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- Lars Peter Hansen, John C. Heaton, Nan Li
DOI: 10.7208/chicago/9780226116174.003.0005
[intangible risk, investments, measured capital, intangible capital, present-value approximation, asset pricing, discounted impulse response, vector autoregressive, dividend-risk measures]
This chapter discusses measure of intangible risk. It provides evidence that important differences exist between the risks associated with investments in traditional measured capital and those associated with intangible capital. This chapter also reproduces the present-value approximation used in the asset pricing literature and applies it to define a long-run measure of risk as a discounted impulse response. It evaluates the application of the vector autoregressive (VAR) characterizations to estimate the dividend-risk measures. (pages 111 - 149)
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- John M. Abowd, John Haltiwanger, Ron Jarmin, Julia Lane, Paul Lengermann, Kristin McCue, Kevin McKinney, Kristin Sandusky
DOI: 10.7208/chicago/9780226116174.003.0006
[human capital, productivity, market value, microdata, intangible capital]
This chapter explores new micro-based measures of human capital and the connections among human capital, productivity and market value. The analysis of measures of human capital and productivity reveals strong positive links in the microdata that differ according to the component of human capital used. The most-skilled workers have a disproportionate positive impact on productivity and the least-skilled workers have a disproportionate negative impact on productivity. The findings also suggest that human capital is closely connected to intangible capital. (pages 153 - 204)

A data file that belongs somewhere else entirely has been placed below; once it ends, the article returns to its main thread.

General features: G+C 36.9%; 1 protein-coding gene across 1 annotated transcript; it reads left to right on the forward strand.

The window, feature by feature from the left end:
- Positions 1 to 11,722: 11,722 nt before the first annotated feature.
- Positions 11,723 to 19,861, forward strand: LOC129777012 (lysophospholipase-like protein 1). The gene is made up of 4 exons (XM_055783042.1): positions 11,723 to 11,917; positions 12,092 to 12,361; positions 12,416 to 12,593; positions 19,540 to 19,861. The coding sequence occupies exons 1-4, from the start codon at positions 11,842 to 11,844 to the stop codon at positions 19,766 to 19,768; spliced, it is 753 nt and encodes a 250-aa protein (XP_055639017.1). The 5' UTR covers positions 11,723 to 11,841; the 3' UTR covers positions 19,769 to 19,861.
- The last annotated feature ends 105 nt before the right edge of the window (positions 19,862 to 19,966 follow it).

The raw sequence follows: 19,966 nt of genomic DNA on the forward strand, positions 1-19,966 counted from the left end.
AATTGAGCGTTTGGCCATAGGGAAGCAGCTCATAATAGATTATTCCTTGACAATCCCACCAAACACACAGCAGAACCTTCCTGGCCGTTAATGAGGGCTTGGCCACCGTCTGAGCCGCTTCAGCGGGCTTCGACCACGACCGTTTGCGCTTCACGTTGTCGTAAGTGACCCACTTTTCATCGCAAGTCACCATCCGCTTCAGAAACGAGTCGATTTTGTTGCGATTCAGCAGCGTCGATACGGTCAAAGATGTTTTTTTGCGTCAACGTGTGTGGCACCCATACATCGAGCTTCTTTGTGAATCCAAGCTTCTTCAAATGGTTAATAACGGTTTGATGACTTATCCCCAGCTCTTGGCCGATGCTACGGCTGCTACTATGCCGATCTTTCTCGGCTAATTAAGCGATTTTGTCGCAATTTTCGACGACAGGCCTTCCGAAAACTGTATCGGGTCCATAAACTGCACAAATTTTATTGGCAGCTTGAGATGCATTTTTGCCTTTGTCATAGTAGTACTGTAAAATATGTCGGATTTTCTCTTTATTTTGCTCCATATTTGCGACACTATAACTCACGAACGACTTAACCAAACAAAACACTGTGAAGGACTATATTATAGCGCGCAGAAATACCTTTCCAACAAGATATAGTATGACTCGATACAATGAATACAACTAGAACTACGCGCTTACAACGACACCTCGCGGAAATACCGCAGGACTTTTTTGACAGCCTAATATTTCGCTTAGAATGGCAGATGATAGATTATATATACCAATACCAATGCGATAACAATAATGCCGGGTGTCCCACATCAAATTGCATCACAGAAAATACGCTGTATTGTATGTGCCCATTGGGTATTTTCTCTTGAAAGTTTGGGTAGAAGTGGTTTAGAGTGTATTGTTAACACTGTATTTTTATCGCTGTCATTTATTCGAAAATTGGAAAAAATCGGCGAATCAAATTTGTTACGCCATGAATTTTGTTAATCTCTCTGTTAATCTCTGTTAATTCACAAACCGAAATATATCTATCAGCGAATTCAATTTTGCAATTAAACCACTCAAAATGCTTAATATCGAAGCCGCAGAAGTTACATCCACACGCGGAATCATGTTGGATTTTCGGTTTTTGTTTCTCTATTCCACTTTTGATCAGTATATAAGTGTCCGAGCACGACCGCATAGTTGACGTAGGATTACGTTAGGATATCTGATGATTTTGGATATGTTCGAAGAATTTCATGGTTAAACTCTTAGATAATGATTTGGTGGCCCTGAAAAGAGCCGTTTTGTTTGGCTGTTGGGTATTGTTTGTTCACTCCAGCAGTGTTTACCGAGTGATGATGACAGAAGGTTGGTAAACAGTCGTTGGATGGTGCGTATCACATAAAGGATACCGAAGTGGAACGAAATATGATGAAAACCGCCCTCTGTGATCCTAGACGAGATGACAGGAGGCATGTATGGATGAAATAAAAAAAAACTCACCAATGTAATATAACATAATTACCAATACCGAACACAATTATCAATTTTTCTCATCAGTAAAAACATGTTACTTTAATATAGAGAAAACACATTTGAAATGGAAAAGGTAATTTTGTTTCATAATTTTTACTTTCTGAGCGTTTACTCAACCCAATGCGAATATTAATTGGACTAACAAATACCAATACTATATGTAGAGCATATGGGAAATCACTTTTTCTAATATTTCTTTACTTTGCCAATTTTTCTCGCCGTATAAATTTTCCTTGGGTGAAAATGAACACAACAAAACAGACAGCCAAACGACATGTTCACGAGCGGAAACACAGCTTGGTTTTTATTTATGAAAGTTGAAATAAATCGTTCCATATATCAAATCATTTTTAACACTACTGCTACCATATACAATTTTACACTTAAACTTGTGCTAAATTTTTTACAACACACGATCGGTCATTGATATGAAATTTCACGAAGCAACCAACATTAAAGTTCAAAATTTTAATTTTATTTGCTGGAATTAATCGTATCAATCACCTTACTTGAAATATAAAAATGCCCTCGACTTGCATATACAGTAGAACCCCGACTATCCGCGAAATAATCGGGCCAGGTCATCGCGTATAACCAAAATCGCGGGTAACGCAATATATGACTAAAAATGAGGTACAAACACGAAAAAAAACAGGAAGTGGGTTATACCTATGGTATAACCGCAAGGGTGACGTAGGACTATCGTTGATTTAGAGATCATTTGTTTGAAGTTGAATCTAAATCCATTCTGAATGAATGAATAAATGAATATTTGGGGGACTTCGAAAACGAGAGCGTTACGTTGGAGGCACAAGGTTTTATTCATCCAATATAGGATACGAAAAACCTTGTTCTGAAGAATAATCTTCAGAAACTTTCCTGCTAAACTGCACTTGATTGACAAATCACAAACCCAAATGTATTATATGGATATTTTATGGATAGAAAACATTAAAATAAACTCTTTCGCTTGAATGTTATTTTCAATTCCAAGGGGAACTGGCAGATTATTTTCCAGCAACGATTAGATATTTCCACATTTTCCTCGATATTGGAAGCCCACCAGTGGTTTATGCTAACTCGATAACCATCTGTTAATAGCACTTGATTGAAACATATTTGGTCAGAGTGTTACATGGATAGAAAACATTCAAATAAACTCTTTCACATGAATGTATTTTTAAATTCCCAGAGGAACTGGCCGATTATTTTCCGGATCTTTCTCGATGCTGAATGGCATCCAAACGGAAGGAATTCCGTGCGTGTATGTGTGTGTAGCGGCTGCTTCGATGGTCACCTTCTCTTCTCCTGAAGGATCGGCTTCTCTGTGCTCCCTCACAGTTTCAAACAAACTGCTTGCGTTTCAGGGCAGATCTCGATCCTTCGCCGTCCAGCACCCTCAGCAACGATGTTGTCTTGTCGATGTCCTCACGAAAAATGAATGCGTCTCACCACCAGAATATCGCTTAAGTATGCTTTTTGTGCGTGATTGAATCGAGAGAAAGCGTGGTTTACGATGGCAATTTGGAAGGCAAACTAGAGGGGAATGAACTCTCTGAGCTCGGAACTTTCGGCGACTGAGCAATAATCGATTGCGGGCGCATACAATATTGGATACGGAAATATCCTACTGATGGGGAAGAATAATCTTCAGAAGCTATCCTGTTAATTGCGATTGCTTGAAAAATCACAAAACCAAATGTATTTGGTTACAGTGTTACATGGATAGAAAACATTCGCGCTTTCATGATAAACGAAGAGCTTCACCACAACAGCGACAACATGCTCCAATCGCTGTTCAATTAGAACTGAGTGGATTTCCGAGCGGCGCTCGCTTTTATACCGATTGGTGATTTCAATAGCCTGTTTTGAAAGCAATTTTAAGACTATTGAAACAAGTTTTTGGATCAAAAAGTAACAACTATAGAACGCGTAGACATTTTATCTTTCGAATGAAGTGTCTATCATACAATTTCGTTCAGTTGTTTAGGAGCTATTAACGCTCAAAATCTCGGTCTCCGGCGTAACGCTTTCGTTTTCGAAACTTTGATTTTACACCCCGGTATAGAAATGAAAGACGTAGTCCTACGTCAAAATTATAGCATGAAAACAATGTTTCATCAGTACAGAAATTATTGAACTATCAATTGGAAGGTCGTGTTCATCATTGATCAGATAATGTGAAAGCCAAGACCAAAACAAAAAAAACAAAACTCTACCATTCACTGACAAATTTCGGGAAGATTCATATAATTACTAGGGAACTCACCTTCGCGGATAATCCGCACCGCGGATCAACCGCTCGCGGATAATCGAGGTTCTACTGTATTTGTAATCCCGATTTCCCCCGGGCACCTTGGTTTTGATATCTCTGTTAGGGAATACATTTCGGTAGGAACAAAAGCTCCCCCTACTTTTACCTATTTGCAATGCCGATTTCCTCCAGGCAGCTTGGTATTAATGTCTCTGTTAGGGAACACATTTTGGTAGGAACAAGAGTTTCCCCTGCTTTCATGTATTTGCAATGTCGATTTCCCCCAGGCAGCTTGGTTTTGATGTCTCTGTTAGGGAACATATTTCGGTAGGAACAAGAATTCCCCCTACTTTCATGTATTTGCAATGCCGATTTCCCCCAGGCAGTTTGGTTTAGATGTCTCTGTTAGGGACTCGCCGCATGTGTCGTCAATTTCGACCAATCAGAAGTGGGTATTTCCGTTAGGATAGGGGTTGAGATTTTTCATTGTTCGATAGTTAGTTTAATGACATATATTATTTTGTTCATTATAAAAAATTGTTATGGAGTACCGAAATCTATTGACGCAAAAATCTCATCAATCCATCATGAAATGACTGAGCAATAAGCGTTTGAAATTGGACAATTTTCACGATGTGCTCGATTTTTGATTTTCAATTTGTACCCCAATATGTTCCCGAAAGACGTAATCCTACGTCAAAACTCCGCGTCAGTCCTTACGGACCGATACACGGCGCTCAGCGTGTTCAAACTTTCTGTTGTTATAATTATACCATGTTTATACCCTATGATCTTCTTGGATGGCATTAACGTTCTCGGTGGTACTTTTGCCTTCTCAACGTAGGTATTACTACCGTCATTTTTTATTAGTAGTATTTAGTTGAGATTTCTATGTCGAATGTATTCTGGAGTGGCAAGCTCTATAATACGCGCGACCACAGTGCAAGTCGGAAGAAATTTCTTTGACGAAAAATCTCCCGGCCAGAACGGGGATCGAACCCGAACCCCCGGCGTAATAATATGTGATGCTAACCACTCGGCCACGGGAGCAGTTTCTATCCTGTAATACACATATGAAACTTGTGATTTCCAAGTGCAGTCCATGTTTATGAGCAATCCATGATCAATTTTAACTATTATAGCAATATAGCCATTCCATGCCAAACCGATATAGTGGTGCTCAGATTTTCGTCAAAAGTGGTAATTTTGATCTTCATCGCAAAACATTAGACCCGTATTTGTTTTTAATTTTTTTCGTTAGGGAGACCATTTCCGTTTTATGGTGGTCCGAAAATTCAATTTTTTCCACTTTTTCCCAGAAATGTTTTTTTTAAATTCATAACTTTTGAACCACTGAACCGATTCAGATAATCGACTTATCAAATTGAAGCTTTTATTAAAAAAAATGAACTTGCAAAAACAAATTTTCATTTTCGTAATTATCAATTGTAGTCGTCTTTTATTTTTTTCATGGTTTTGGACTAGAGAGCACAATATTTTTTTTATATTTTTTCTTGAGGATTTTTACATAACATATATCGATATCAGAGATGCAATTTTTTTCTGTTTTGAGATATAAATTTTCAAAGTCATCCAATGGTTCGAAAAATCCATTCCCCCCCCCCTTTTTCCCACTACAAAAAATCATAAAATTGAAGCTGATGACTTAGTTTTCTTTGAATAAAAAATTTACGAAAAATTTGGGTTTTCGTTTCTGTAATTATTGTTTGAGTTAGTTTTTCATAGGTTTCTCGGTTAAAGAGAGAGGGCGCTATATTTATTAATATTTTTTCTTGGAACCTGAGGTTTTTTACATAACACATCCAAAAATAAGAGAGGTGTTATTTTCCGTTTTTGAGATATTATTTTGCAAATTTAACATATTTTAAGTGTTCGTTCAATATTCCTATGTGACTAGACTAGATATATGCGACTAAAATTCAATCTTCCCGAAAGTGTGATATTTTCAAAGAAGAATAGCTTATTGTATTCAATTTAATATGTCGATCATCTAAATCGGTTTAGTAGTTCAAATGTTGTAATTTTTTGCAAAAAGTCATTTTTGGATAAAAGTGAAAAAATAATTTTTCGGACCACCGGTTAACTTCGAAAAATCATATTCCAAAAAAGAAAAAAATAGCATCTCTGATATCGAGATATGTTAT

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- Sandra E. Black, Lisa M. Lynch
DOI: 10.7208/chicago/9780226116174.003.0007
[organizational capital, human capital, advanced technologies, human resource practices, workforce training, employee voice, work design]
This chapter examines the measure of organizational capital in relation to human capital. It discusses recent related findings that the returns from the adoption of advanced technologies are improved by the adoption of state-of-the-art human resource practices. This chapter explains the three broad components of organizational capital which include workforce training, employee voice and work design, and explains the important links and synergies between each of these categories that contribute to the overall value of organizational capital within a firm. (pages 205 - 234)
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- Frank R. Lichtenberg